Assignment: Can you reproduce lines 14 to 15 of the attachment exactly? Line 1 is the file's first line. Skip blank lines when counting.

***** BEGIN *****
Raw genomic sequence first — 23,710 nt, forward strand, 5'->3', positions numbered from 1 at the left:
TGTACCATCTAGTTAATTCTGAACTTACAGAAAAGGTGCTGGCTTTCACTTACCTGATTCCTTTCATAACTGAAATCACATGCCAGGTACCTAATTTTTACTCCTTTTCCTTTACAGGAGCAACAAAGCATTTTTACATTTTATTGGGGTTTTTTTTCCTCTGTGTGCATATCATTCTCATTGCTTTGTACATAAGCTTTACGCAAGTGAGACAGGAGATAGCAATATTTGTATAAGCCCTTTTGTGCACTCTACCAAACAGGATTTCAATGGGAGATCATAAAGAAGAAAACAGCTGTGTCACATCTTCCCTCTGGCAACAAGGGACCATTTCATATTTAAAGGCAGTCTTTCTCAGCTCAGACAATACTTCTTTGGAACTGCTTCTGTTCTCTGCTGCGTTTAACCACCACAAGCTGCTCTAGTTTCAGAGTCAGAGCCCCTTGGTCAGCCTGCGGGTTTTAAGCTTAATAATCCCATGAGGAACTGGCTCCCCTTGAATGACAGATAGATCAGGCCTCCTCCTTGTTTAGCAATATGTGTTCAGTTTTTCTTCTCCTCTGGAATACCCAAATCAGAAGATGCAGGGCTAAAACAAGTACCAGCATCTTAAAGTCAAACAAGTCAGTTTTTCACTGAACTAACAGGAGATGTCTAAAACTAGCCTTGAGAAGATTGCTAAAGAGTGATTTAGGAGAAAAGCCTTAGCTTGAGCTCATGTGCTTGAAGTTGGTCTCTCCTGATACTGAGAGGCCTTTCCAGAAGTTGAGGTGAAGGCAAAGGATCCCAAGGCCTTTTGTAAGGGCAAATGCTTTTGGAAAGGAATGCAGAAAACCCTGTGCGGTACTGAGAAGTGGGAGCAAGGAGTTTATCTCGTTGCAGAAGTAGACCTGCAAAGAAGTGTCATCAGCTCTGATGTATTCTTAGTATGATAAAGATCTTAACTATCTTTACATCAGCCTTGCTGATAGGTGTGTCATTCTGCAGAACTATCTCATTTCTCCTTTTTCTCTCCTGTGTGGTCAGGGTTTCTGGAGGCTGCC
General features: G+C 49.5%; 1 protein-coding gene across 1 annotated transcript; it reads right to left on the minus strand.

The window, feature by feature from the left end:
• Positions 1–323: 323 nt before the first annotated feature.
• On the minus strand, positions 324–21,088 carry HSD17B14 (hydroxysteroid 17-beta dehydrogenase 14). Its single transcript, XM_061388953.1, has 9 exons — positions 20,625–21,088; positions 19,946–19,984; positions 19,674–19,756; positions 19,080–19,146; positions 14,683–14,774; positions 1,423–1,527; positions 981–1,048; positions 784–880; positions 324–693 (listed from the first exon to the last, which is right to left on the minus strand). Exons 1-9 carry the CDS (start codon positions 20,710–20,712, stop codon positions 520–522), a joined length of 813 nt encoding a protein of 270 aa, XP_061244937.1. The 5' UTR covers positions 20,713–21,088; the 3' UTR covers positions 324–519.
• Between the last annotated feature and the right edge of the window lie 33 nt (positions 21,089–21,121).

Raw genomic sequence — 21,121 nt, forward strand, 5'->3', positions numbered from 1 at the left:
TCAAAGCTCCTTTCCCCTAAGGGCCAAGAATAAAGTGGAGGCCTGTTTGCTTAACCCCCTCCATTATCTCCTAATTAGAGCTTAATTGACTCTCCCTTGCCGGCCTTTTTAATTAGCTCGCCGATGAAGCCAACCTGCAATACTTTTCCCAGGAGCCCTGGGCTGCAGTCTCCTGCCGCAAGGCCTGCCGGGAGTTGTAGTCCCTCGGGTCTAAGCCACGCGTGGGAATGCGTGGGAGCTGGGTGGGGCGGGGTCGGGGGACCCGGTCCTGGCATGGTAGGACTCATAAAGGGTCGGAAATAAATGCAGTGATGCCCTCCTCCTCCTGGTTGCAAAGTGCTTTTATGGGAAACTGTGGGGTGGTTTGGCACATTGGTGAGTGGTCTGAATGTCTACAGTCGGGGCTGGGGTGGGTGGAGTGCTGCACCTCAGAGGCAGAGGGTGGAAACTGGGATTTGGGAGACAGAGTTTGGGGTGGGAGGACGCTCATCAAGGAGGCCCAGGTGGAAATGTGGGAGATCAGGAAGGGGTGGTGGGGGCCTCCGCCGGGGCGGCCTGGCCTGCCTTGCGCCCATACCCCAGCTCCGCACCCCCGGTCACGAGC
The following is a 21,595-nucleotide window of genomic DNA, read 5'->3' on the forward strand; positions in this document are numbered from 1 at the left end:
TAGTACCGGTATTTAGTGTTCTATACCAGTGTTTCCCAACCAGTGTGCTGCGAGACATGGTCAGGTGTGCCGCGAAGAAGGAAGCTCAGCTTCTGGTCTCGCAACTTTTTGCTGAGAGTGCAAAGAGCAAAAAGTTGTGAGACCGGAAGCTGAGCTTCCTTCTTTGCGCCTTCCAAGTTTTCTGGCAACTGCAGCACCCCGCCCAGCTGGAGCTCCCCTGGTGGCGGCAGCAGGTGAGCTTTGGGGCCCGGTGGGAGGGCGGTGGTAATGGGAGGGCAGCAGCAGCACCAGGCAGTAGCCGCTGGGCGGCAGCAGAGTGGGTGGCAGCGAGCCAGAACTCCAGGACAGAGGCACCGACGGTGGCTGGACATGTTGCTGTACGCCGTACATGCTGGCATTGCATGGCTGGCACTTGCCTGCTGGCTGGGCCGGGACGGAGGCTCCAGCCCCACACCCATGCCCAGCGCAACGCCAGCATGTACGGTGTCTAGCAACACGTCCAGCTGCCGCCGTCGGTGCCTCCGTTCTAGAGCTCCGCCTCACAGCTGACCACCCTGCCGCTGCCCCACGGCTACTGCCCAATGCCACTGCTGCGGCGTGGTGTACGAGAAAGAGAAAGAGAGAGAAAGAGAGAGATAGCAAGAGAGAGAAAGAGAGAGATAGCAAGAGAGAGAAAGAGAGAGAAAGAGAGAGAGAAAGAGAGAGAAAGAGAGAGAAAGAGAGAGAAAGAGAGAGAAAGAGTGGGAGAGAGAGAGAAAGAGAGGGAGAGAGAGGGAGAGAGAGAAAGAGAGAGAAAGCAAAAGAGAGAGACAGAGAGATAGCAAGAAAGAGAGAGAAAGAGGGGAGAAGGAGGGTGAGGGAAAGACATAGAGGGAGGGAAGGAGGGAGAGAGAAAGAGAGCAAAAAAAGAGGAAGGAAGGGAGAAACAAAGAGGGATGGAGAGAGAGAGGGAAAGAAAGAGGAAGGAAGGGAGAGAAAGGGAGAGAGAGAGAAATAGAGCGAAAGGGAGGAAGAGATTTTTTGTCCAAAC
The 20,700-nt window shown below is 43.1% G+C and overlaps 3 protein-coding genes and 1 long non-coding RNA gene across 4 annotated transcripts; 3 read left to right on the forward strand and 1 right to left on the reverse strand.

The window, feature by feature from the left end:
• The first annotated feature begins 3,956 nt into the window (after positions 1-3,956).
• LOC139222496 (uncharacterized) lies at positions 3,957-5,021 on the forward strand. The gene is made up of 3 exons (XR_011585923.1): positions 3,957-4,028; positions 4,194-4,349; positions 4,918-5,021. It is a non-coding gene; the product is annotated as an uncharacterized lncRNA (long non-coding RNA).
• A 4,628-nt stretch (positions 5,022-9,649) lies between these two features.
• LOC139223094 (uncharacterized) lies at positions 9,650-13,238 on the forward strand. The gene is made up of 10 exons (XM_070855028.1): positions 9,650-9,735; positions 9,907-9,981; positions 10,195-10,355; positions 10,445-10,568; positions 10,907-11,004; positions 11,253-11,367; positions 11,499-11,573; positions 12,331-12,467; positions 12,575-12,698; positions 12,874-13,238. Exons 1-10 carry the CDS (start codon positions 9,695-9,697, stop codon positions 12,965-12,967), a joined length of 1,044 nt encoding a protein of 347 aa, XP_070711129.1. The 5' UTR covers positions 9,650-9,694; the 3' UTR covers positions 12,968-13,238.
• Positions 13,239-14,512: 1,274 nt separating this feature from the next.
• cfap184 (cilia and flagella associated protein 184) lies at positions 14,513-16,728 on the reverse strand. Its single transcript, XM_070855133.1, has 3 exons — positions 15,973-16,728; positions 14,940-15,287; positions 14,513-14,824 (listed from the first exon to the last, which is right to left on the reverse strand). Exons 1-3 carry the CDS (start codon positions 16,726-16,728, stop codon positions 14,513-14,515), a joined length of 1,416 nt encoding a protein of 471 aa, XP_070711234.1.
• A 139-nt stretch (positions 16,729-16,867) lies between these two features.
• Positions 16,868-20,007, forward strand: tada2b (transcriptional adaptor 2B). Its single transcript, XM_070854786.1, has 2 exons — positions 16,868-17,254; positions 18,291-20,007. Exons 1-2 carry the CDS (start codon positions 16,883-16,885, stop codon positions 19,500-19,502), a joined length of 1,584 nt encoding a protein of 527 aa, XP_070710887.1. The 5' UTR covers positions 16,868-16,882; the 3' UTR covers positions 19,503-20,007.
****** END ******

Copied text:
• The first annotated feature begins 3,956 nt into the window (after positions 1-3,956).
• LOC139222496 (uncharacterized) lies at positions 3,957-5,021 on the forward strand. The gene is made up of 3 exons (XR_011585923.1): positions 3,957-4,028; positions 4,194-4,349; positions 4,918-5,021. It is a non-coding gene; the product is annotated as an uncharacterized lncRNA (long non-coding RNA).